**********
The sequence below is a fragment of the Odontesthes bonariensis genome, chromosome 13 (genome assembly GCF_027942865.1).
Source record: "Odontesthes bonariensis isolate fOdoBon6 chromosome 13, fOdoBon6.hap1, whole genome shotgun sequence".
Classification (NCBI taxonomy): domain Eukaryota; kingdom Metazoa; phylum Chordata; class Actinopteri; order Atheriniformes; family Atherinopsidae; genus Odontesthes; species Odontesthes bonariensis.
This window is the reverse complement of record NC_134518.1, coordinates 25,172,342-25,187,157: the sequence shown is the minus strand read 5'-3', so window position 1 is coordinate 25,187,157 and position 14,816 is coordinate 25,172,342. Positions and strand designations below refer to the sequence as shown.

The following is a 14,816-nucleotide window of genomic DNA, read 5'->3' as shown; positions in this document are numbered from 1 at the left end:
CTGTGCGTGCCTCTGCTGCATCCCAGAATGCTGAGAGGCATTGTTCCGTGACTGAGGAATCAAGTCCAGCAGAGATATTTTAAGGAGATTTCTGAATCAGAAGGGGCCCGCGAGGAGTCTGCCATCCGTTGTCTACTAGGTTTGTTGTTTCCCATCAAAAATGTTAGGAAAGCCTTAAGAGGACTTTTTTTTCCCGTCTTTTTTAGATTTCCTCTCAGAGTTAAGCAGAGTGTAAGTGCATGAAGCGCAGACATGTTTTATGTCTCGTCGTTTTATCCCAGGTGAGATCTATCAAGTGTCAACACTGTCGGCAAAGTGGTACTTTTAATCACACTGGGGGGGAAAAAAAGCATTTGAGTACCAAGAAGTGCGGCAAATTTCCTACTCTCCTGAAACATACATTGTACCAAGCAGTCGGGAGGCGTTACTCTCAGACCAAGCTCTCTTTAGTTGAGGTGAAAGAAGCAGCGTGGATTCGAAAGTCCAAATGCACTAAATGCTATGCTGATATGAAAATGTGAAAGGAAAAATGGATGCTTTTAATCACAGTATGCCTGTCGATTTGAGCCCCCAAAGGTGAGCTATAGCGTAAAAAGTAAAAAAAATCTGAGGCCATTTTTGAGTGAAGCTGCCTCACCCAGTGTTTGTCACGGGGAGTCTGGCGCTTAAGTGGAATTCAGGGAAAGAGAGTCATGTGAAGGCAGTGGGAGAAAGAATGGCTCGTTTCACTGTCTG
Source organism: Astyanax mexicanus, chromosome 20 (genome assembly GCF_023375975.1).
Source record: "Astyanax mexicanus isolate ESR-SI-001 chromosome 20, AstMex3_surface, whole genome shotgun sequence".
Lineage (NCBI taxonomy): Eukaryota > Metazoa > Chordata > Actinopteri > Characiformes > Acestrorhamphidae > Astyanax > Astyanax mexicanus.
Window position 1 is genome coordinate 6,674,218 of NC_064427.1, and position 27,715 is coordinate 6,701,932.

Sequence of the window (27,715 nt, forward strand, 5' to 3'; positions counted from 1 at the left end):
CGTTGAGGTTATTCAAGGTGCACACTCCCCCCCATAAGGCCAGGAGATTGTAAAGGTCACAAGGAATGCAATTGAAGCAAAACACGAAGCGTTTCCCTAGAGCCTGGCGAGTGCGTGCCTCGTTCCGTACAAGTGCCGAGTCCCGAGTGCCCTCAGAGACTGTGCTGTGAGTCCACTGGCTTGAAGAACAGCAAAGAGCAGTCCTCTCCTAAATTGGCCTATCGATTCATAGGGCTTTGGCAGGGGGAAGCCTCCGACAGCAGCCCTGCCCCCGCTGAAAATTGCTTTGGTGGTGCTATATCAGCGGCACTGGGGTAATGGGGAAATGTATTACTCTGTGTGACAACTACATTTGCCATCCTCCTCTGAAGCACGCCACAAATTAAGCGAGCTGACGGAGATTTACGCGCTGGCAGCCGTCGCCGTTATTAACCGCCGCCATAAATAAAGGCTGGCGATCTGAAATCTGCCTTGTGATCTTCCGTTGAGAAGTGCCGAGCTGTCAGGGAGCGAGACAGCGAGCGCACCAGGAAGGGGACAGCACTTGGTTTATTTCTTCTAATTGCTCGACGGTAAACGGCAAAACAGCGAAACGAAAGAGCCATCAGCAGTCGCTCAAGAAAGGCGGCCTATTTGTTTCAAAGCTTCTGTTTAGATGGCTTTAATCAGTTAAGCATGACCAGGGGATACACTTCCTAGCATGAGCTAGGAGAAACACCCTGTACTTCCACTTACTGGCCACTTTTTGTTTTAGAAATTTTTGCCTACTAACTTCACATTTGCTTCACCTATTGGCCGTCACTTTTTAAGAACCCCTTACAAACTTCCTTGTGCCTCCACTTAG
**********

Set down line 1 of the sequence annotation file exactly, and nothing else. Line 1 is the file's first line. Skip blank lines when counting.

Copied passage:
The sequence below is a fragment of the Odontesthes bonariensis genome, chromosome 13 (genome assembly GCF_027942865.1).